- 51% of the country’s wealth is owned by individuals whose net worth is more than $5 million.
The United Arab Emirates (UAE) financial wealth grew by a Compound Annual Growth Rate (CAGR) of 3% from 2015 to reach a high of $600 billion in 2020 – 69% of which is investable wealth – as the UAE showed resilience in the face of the protracted COVID-19 pandemic, according to a new report by Boston Consulting Group (BCG).
The report, titled ‘Global Wealth 2021: When Clients Take the Lead’, reveals that despite the pandemic’s enduring financial impact, global prosperity and wealth grew significantly throughout the crisis and are likely to continue to expand significantly over the next five years, in line with the emerging economic recovery.
“Although the COVID-19 pandemic has posed many challenges, the UAE’s wealth segment has proven to be resilient in the face of adversity, hence the growth it has recorded. The National Agenda has driven economic activity, empowering the country to operate in an economy that continues to become increasingly global. As a result, growth in wealth has been recorded despite the mass disruption, placing the UAE in a favorable position for the years ahead,” said Mustafa Bosca, Managing Director and Partner at BCG.
The UAE, which represented 26% of the Gulf Cooperation Council’s (GCC) financial wealth in 2020, is expected to witness strong growth of 4% CAGR to reach $700 billion by 2025, a $100 billion increase from 2020. Meanwhile, the region’s financial wealth is forecast to reach $2.7 trillion in 2025 from $2.2 trillion in 2020.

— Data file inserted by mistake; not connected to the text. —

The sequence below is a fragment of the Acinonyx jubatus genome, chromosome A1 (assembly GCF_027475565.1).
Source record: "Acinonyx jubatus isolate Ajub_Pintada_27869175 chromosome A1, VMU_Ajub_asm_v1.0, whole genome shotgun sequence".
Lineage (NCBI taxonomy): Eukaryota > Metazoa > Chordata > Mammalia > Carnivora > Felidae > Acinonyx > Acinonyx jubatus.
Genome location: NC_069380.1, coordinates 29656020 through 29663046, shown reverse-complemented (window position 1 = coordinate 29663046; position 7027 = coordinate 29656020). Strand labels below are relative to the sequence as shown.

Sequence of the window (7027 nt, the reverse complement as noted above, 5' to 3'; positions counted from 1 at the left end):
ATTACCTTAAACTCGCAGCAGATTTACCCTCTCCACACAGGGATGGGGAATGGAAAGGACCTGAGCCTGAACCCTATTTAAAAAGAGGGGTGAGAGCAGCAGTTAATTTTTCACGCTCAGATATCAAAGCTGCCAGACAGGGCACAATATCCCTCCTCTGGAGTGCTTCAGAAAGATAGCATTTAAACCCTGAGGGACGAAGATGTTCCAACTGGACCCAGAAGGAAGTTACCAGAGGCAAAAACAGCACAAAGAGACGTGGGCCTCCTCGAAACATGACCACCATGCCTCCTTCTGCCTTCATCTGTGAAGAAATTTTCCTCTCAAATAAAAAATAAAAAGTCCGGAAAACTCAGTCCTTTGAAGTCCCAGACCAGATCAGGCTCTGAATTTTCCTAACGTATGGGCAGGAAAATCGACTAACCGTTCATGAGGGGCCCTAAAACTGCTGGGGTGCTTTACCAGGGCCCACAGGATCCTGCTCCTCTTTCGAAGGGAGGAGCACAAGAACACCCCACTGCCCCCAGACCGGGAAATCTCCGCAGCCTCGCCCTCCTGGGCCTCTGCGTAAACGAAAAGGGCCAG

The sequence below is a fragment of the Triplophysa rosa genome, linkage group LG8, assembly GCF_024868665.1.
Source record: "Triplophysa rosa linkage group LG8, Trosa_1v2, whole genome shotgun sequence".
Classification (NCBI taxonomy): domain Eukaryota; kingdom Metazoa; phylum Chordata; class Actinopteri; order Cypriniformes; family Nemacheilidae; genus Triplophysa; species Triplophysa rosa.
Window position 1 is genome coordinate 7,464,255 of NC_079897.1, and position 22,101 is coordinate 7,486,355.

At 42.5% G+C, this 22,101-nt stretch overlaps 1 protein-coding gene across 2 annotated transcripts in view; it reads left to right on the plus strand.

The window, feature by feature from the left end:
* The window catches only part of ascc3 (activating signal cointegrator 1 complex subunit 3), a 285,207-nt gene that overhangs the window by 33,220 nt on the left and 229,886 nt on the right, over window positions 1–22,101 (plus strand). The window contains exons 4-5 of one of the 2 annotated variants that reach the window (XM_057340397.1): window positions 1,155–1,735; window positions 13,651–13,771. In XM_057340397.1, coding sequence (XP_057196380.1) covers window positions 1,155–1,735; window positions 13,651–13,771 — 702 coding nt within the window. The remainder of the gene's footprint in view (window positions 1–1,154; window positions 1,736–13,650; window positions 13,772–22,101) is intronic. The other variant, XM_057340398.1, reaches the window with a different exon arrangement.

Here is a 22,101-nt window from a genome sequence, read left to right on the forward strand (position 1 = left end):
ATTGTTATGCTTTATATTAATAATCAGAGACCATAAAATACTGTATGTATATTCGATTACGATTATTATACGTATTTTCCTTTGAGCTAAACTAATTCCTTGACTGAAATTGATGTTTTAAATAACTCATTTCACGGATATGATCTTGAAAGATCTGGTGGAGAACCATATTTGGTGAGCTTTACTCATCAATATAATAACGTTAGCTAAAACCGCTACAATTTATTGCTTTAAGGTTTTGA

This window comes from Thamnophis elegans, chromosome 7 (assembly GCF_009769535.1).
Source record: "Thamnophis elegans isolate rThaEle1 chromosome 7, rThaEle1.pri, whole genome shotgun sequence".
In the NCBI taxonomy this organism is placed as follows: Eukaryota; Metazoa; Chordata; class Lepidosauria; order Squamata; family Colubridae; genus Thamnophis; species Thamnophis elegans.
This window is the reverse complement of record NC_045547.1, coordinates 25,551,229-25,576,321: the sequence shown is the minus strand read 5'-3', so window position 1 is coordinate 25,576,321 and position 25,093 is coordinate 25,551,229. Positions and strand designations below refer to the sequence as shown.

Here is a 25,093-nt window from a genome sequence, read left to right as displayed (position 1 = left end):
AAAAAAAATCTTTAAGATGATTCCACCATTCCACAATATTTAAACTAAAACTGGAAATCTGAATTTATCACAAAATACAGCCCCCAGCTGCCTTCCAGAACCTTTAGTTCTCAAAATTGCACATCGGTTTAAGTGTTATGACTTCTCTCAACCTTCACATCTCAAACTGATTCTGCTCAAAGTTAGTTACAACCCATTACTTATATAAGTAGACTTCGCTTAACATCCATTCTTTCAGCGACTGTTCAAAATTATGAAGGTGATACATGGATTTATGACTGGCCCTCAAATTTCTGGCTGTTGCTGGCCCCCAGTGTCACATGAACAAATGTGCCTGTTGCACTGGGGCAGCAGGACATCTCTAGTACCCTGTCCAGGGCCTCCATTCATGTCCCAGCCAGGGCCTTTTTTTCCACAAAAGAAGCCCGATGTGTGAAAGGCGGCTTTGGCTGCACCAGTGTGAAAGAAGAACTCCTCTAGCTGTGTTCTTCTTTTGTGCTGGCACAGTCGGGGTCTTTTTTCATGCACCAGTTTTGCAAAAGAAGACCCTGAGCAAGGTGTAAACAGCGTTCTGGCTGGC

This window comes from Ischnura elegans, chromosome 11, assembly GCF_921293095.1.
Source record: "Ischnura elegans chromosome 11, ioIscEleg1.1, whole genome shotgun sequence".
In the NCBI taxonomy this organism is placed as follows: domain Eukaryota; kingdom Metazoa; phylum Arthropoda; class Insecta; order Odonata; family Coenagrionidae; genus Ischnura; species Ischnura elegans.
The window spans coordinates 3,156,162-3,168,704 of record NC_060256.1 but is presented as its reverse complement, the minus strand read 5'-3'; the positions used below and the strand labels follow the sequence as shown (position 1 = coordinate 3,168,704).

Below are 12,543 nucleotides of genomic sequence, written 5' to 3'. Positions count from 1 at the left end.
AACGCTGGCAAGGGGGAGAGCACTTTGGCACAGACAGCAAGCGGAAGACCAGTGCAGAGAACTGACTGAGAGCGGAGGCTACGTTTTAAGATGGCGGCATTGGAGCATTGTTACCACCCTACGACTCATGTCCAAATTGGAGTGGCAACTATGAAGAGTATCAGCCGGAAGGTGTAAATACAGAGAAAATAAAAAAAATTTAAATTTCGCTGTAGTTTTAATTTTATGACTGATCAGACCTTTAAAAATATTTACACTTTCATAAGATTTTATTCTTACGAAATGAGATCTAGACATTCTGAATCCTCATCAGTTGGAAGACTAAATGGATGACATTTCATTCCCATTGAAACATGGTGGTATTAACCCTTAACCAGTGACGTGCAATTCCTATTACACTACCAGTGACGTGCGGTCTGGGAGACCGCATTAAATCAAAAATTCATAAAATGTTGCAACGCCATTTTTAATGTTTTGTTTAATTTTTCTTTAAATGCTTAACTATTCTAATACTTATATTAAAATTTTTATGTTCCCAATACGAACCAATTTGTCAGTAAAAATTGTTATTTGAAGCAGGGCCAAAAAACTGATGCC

A spotlight on onshore asset allocation shows that equities and investment funds (47%) accounted for the largest proportion of assets in 2020. Looking ahead, the allocation of onshore assets is set to change slightly by 2025, with currency and deposits expected to take the larger share of onshore assets amounting to 47% of the overall onshore asset class in the UAE.
The Changing Landscape of the Wealthy in the UAE
BCG’s report also shows the UAE’s changing landscape of the wealthy in the coming years, with the rise of the next-generation affluent and high-net-worth clients. These individuals, between 20 and 50 years of age, have longer investment horizons, a greater appetite for risk, and often a desire to use their wealth to create positive societal impact as well as earn solid returns. Many wealth managers are not yet ready to serve these new ultras.
“Greater economic achievements have led to new entrants among the UAE’s wealthy. Nationwide wealth has been distributed to more members of the population, and, likely, client demands and expectations will also shift as wealth demographics continue to experience change. As such, those responsible for local wealth management will be tasked with tailoring their offerings to local needs or younger wealth segments with heightened proactivity in due course,” said Mohammad Khan, Partner at BCG.
To win the new segment of the next-generation segment, wealth managers must bring a bold and new digital business model to life. The five pillars of the new digital model include:
- Supercharged Relationship Management: All of the legwork is done with the use of technology and relationship management to become the key support in the digital conversion funnel
- Contextual and Consumable Learning: Streamlined, gamified, 100% digital content, placed strategically to nudge conversion
- Smarter User And Experience Design: Simple to use platforms, enriched with tools and simulators that clients can play with
- Simplified Pricing: Hybrid model combining asset-based pricing with flat subscription fees
- Democratized Access To “Haute” Investments: Customizable discretionary mandates, and scale-down of (U)HNWI products